MDOT Takes Over Rail Contracts From Purple Line Contractors

An unfinished portion of elevated Purple Line track in downtown Silver Spring. Photo by Josh Kurtz.

Just weeks after work on the Purple Line ground to a halt in the wake of a bitter, years-long financial dispute, the state Department of Transportation announced on Friday that it has assumed numerous key construction contracts. 

The move is the first tangible sign that MDOT intends to make good on its promise to jump-start the 16.5-mile project, despite the demise of the agency’s relationship with the financing consortium, Purple Line Transit Partners, and its primary subcontractor, Purple Line Transit Constructors, last month.

Despite the assumption of contracts, the state’s Transportation secretary insisted that MDOT is “committed” to ongoing negotiations to bring PLTP back to the project. A dispute over nearly $800 million in cost overruns led the firm to exercise its right to walk away with the line partially built. 

The Maryland Transit Administration (MTA) officially took over day-to-day management of the project on Sept. 28. MDOT senior official Matthew Pollack is now serving as Purple Line executive director for the agency. 

“MDOT and MTA have assumed the Purple Line’s key contracts and hundreds of subcontracts to continue the delivery of the Purple Line, “ said MDOT spokeswoman Erin Henson in a statement.

She said the contracts assumed by the state include light rail car manufacturing, operations and maintenance, 233 design and construction contracts and six commercial leases and licenses.

Last week PLTP entered a forbearance agreement with its lenders, a move that allowed the firm to make a $7.8 million debt payment that was due on Sept. 30. The agreement, which runs until the end of October, appeared intended to give the state and the consortium a final chance to resolve their stalemate.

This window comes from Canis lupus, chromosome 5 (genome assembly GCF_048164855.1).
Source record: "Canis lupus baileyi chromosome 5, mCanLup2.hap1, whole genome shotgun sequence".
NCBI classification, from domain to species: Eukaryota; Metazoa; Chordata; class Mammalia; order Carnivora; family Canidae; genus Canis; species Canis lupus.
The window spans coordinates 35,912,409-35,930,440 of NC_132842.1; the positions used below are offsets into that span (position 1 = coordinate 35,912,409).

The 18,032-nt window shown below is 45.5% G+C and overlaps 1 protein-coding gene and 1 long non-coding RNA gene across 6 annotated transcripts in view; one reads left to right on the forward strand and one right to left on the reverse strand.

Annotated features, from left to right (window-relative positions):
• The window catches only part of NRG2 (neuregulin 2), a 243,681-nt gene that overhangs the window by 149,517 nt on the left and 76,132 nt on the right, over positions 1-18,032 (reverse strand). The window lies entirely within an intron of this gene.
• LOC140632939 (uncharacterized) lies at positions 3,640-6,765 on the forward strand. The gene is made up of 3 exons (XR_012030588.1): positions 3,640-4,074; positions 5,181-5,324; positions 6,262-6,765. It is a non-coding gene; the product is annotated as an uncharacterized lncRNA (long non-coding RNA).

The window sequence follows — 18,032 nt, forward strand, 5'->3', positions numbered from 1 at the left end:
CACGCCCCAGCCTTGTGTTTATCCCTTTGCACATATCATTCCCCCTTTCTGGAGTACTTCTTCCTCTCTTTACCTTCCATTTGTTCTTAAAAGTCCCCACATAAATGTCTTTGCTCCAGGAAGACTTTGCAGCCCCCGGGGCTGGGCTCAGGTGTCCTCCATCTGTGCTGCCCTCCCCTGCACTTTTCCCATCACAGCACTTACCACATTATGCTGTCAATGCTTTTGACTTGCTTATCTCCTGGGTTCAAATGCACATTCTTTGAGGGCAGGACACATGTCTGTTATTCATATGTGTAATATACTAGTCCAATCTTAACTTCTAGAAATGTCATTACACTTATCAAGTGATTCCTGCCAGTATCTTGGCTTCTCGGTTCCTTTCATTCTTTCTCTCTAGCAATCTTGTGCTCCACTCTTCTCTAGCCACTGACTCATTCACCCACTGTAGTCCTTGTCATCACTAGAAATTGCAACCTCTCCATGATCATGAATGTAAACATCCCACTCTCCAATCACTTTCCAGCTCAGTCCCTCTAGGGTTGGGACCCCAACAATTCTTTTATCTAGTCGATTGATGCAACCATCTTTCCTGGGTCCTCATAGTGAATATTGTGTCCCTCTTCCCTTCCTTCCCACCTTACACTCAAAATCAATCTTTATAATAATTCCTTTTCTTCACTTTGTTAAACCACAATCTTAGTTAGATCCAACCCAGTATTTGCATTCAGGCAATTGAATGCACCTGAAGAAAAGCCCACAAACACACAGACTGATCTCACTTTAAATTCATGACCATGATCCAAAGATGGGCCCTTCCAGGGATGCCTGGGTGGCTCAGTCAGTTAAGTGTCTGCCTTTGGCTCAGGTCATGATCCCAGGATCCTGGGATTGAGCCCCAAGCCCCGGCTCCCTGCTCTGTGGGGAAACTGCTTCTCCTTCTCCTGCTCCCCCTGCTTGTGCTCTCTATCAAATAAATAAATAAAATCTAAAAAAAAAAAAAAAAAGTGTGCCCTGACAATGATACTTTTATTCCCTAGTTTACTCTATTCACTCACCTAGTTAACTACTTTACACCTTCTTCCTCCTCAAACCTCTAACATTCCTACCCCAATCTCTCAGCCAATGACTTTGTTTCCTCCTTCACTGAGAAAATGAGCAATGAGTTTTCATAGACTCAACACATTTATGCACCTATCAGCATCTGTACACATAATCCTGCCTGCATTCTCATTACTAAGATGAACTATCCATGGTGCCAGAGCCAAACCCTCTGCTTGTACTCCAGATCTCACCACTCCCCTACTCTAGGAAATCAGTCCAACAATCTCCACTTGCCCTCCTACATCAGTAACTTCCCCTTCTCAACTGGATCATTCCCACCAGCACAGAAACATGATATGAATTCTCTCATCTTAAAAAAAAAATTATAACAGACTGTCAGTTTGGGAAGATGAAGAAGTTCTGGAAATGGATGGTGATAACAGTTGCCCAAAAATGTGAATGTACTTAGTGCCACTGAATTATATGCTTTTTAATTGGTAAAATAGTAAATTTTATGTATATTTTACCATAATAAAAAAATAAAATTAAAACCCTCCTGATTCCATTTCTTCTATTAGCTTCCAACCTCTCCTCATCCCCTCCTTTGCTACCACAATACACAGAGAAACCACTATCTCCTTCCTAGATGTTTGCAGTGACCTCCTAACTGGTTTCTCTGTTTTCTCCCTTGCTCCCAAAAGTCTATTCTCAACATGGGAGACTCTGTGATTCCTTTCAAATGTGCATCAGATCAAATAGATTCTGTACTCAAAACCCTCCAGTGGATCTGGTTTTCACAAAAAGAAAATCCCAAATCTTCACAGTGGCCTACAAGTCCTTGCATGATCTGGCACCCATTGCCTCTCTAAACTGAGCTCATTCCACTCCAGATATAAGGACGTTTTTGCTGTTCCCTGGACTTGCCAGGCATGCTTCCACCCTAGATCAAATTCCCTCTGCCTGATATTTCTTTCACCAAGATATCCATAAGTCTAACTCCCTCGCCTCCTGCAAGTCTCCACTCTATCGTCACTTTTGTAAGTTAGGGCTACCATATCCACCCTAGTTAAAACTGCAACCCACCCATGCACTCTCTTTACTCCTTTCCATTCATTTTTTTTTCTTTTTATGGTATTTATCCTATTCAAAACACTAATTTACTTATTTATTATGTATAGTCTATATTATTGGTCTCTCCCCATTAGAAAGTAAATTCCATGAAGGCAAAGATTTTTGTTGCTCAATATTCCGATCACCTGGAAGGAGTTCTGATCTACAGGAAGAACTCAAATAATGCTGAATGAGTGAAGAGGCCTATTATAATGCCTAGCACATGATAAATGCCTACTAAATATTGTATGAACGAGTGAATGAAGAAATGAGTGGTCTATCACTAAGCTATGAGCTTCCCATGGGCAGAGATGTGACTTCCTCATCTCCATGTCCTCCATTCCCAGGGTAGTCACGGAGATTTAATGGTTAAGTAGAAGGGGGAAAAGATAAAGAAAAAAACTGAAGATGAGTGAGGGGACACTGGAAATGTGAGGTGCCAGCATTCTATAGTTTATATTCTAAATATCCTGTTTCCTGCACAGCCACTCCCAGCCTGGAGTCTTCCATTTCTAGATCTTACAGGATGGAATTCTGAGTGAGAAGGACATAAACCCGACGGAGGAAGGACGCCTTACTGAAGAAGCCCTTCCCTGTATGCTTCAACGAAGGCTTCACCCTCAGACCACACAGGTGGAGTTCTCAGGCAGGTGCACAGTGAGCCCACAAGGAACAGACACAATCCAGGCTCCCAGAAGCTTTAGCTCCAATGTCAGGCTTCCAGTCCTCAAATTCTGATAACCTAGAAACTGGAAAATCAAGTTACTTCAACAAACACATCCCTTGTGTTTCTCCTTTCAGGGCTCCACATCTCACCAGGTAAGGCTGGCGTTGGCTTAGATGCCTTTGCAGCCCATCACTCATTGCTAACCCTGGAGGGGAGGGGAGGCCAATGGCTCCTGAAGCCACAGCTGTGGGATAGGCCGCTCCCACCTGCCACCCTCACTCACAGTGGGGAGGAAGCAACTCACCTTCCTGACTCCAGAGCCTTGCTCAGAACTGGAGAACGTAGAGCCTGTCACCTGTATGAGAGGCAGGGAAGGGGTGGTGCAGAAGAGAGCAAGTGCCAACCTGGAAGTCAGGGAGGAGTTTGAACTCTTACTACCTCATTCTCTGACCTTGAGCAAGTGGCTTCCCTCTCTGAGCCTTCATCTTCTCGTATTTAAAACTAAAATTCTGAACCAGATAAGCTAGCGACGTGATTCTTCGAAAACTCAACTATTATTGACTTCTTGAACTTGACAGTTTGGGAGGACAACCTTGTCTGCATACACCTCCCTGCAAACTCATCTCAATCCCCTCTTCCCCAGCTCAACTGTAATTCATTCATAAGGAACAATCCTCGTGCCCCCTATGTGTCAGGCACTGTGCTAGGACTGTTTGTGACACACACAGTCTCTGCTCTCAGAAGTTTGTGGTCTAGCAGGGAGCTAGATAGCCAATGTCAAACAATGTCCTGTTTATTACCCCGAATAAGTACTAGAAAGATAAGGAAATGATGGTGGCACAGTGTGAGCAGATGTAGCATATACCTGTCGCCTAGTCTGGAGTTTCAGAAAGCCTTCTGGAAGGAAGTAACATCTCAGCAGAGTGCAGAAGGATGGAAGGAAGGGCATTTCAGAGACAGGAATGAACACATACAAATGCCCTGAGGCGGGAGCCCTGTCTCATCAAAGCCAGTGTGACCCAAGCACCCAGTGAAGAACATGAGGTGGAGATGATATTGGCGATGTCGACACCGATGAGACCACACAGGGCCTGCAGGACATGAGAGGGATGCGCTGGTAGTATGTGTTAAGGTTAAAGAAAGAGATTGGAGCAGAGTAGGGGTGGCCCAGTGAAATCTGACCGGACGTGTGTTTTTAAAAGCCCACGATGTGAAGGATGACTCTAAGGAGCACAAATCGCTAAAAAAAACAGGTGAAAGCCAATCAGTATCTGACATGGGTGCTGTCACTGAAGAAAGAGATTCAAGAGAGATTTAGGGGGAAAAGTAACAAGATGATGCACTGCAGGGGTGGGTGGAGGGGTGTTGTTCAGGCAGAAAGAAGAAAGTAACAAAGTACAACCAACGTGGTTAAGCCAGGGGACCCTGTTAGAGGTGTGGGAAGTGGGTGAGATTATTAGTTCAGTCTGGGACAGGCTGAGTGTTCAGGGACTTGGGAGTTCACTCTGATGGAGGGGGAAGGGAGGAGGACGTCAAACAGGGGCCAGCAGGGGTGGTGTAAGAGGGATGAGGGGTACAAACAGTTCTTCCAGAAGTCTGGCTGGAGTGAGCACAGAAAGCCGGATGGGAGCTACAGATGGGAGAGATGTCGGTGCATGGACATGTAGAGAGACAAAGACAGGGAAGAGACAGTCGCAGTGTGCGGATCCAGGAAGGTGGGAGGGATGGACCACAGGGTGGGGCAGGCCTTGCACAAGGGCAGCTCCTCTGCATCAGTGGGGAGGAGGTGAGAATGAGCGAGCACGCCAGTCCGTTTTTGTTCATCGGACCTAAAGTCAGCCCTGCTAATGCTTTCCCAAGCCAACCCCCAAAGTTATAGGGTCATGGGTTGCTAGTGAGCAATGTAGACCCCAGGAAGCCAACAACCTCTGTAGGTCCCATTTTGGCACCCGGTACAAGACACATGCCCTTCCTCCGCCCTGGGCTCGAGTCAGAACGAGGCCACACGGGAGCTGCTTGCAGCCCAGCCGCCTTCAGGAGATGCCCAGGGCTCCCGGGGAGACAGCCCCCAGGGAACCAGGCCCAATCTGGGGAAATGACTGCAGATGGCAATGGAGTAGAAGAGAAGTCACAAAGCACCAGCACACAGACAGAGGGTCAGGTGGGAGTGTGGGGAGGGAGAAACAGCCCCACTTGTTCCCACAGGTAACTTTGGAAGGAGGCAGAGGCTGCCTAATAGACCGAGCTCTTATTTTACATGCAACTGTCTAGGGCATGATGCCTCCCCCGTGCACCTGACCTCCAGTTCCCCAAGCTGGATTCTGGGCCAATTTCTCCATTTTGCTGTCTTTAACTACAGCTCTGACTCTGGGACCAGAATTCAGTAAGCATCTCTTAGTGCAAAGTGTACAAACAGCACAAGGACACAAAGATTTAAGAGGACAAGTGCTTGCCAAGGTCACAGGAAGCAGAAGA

PLTC’s decision to sever its relationship with the state and abandon the project has left numerous torn-up roads and sidewalks across Prince George’s and Montgomery counties, sparking fear that the sites could remain as eyesores for months. 

Montgomery County Councilmember Tom Hucker (D) called MDOT’s assumption of contracts “welcome news” and “further evidence of momentum.”

“There are many things that could go wrong still and a lot of challenges ahead, but I’m glad to see recent evidence of renewed commitment by MTA to get this done,” he added. “My constituents and the folks in Prince George’s are very concerned about the recent developments.” 

Greg Sanders, vice president of Purple Line NOW, a citizens group, said the state’s decision to move forward with the project could boost prospects for a settlement.

“Sometimes, if you can show that you have a credible alternative, it can be a little easier to reach a fair agreement,” he said. “Ideally the two will work together, and if they don’t, good to have a Plan B that’s actually coming into place.” 

In a statement, Maryland Transportation Secretary Greg Slater said, “We are committed to working collaboratively with all members of the community as we advance this project.”

“While the state is committed to on-going negotiations, we have to continue to deliver the Purple Line for the citizens of Maryland and protect the state’s interest, which includes ensuring construction continues.” 

[email protected] 

Bruce DePuyt
Bruce DePuyt spent nearly three decades on local television, including 14 years as executive producer and host of News Talk on NewsChannel 8 in the Washington, D.C., area. He has served as reporter, anchor and producer/host of 21 This Week in Montgomery County and as reporter/anchor at NBC affiliate WVIR-TV in Charlottesville, VA. He's a regular contributor to WTOP (103.5 FM) and frequently moderates community and political events.